Watch Brian cook on Chronicle
Brian Charlson of Watertown, Massachusetts, loves to cook. The fact that he’s been blind since the age of eleven hasn’t stopped him from whipping up gourmet meals for his family and friends on a regular basis. His story, and Perkins Access’s work with America’s Test Kitchen, was recently featured on Channel 5 WCVB’s Chronicle.
Brian knows his kitchen and appliances like the back of his hand and can use knives and other cooking implements safely and skillfully.
But there are still barriers to overcome for Brian and other cooking enthusiasts with disabilities. One of those barriers is accessing recipes. In the past, Brian relied on braille versions of popular cookbooks, like The Joy of Cooking. But the choice of accessible books is limited – and when they are available, they tend to be large and bulky. Brian found them awkward to use while cooking, and difficult to keep from getting damaged, given how messy an endeavor cooking can be.
These days, there are more options for Brian and other people with disabilities who love to cook. If you’re a home chef yourself, you probably know that there are literally millions of recipes available online. But in many cases, these recipes live on pages cluttered with ads, videos, long narrative descriptions, and graphic features like lists, boxes, and pop-ups. For people like Brian who use screen readers — assistive technologies that read digital content aloud — these websites can be extremely difficult to navigate. Often, the most important information — ingredient lists, measurements, and step-by-step instructions — is the hardest to find.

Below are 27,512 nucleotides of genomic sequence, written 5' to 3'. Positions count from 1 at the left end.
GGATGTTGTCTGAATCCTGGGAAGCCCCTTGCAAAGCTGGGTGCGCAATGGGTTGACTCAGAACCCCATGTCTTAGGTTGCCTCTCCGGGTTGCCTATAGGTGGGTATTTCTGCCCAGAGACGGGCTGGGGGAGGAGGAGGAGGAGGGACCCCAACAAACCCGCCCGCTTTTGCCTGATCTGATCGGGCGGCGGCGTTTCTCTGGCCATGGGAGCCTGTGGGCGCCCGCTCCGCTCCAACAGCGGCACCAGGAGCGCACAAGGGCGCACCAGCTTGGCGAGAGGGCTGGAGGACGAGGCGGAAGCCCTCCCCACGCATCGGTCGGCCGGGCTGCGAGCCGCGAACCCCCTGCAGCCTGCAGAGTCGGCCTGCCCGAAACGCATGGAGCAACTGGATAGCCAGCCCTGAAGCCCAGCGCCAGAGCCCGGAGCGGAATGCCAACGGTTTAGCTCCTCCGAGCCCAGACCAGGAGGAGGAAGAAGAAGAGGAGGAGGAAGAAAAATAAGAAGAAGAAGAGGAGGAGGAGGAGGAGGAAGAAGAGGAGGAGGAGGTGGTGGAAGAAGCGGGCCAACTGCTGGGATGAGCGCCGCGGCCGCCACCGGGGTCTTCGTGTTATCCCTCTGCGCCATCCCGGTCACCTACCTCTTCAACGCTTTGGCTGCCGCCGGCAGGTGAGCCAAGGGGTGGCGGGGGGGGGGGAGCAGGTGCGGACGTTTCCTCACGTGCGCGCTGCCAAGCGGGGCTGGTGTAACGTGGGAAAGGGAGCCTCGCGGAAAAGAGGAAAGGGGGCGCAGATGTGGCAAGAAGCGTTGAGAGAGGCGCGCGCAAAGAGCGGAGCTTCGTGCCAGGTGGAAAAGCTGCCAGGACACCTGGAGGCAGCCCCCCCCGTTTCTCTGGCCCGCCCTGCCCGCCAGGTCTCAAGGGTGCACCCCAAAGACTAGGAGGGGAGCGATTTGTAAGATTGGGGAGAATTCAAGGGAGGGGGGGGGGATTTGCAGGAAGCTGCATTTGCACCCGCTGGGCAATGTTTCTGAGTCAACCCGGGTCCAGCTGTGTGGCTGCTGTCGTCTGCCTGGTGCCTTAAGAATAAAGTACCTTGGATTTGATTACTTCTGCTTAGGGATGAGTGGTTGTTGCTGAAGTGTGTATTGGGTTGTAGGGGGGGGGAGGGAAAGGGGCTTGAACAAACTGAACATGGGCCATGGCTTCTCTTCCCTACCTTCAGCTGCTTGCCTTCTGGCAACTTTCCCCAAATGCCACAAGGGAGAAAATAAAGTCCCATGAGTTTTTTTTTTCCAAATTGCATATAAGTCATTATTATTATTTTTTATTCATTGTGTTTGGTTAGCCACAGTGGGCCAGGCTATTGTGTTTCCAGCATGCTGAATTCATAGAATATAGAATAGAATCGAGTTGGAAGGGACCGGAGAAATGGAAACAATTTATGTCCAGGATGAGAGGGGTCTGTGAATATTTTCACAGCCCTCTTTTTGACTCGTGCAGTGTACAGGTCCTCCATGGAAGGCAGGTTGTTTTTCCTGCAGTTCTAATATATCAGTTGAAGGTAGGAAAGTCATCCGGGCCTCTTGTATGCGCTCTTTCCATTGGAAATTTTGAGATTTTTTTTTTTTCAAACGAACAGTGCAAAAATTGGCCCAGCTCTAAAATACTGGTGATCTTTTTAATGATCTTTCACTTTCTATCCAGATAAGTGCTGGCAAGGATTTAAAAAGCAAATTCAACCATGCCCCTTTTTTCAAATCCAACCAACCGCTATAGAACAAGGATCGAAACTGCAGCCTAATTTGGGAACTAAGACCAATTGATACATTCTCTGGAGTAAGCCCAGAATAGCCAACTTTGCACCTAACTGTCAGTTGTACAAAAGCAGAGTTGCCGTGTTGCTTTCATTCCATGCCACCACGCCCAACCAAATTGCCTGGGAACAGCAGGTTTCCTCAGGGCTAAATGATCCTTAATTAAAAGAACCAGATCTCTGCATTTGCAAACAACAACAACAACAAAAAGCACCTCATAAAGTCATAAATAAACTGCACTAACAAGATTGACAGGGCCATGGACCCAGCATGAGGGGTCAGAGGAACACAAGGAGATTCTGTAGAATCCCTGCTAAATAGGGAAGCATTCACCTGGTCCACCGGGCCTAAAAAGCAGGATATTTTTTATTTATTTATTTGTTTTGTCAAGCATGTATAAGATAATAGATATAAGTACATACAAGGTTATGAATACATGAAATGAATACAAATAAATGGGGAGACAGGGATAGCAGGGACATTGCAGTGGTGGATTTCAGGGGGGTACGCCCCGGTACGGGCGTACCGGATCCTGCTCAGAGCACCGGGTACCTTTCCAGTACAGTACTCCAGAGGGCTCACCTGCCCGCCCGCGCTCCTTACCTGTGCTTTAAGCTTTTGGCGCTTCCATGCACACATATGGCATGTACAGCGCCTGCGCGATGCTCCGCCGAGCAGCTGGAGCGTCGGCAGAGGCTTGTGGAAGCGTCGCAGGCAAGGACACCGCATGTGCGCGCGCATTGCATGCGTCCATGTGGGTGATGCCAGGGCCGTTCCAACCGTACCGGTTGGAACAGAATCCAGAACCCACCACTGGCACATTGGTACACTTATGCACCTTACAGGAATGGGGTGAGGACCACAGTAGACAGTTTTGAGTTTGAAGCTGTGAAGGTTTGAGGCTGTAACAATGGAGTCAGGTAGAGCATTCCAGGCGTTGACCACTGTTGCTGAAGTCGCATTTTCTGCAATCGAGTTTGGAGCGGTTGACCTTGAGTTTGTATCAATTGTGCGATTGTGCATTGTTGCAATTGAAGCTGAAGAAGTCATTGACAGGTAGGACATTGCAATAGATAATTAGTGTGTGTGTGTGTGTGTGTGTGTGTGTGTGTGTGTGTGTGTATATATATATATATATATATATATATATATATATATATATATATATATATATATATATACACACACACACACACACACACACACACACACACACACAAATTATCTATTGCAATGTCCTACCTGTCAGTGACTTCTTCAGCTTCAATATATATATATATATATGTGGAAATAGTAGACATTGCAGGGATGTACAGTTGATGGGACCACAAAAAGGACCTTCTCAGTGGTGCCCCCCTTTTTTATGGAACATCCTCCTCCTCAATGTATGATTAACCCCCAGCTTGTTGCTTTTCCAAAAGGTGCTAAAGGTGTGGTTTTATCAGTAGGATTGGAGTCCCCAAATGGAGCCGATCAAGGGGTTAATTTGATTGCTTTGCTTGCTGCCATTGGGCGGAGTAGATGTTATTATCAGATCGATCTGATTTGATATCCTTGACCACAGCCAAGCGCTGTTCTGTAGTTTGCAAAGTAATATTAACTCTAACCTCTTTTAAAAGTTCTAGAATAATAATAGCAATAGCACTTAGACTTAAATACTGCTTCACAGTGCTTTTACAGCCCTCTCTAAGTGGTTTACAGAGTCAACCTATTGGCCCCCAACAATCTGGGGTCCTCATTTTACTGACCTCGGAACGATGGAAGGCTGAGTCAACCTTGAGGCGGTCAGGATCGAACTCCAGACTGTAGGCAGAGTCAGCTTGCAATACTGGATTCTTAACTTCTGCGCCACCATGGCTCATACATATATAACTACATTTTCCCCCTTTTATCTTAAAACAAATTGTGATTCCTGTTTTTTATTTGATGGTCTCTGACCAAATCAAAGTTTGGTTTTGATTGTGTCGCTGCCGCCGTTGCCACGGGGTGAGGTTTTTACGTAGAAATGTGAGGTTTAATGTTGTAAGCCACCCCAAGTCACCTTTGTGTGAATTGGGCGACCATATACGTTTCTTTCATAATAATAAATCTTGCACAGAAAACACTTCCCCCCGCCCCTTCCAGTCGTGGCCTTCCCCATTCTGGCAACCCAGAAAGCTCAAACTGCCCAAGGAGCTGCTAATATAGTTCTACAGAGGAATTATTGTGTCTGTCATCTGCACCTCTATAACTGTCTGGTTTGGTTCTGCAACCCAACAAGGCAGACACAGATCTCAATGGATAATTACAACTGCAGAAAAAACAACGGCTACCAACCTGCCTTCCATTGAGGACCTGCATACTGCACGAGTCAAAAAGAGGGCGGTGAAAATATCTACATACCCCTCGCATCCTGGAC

Now, some cooking websites are taking steps to make their content more accessible. One of them, America’s Test Kitchen (ATK), recently partnered with Perkins Access to revamp its website. By implementing key coding and design fixes and following best practices for accessible design, ATK was able to reduce barriers and create a better experience for all users.
The refreshed site features straightforward, scannable information architecture and alternative descriptive text (“alt text”) for images that screen readers can easily process. The design is clean and classic, with minimal bells and whistles, and text and background colors are chosen to provide adequate contrast for users who are colorblind or have low vision. Demo videos are created with accessibility in mind, too, with ingredient lists and measurements always spoken aloud, not just shown visually.
The ATK site is a perfect example of how accessible design can make a meaningful difference in the lives of people with disabilities. For Brian Charlson, it means having a whole new trove of easy-to-access, easy-to-follow recipe options.
Learn more about how Perkins Access can help you create digital experiences that reach and engage more people.